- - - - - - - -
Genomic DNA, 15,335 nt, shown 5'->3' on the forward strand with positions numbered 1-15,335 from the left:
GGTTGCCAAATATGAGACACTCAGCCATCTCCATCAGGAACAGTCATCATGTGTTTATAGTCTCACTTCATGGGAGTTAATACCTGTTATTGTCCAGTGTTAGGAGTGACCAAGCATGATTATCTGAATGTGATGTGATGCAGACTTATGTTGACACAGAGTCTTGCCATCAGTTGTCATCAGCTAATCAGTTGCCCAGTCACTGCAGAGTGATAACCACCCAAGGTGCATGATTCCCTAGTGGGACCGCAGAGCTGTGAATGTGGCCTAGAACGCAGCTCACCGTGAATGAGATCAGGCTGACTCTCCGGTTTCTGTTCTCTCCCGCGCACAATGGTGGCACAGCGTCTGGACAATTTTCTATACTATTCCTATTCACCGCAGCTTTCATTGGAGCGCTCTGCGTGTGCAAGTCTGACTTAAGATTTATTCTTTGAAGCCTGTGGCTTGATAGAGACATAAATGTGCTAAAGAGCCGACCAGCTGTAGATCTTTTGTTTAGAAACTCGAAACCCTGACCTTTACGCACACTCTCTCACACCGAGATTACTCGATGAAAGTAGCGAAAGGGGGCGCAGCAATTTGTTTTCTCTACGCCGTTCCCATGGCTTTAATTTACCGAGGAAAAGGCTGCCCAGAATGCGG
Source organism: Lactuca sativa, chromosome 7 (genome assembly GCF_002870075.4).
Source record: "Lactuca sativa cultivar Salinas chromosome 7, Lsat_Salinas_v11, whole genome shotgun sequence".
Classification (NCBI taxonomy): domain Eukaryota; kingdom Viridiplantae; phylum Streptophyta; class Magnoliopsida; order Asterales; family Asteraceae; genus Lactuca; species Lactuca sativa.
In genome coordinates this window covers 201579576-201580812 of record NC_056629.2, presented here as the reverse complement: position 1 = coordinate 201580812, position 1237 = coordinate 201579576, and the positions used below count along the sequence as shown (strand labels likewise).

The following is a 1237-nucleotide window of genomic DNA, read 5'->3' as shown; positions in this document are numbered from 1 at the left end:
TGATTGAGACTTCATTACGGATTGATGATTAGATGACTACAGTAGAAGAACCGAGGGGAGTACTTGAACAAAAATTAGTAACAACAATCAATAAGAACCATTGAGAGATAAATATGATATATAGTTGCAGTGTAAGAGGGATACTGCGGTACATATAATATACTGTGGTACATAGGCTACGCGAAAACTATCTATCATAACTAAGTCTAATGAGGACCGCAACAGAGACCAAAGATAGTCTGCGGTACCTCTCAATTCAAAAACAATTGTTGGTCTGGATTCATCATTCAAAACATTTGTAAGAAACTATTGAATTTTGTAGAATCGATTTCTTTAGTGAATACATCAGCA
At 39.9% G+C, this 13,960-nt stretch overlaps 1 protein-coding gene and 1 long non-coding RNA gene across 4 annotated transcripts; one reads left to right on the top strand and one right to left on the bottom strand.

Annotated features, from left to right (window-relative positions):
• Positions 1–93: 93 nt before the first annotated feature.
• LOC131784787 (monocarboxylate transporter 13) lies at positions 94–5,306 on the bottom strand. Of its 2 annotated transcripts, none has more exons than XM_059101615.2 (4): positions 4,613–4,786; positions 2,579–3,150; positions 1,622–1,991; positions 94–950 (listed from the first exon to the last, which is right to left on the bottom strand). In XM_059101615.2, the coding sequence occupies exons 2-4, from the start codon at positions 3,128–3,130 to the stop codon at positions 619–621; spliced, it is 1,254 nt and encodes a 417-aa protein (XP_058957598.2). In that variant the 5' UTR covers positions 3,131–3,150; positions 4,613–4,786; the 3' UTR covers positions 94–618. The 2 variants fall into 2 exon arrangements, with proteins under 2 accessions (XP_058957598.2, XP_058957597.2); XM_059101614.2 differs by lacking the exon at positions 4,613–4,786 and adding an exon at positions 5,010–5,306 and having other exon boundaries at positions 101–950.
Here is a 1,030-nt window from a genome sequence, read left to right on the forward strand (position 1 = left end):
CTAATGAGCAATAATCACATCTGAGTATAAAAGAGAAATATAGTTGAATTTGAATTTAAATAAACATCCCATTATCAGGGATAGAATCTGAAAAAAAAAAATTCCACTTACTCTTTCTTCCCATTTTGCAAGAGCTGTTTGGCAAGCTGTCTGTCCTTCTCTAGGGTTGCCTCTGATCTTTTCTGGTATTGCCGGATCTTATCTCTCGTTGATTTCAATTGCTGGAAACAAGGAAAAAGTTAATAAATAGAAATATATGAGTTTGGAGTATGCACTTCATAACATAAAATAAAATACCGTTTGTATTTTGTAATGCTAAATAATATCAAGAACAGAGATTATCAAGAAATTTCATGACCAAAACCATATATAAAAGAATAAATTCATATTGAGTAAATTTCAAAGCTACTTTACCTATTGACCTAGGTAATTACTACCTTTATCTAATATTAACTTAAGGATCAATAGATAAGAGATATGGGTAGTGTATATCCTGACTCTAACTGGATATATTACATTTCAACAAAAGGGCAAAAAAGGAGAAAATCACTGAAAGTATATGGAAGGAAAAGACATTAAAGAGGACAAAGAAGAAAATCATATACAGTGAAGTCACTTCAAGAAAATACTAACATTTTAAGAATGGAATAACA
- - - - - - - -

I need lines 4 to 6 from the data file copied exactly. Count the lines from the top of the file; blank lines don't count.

Source record: "Lactuca sativa cultivar Salinas chromosome 7, Lsat_Salinas_v11, whole genome shotgun sequence".
Classification (NCBI taxonomy): domain Eukaryota; kingdom Viridiplantae; phylum Streptophyta; class Magnoliopsida; order Asterales; family Asteraceae; genus Lactuca; species Lactuca sativa.
In genome coordinates this window covers 201579576-201580812 of record NC_056629.2, presented here as the reverse complement: position 1 = coordinate 201580812, position 1237 = coordinate 201579576, and the positions used below count along the sequence as shown (strand labels likewise).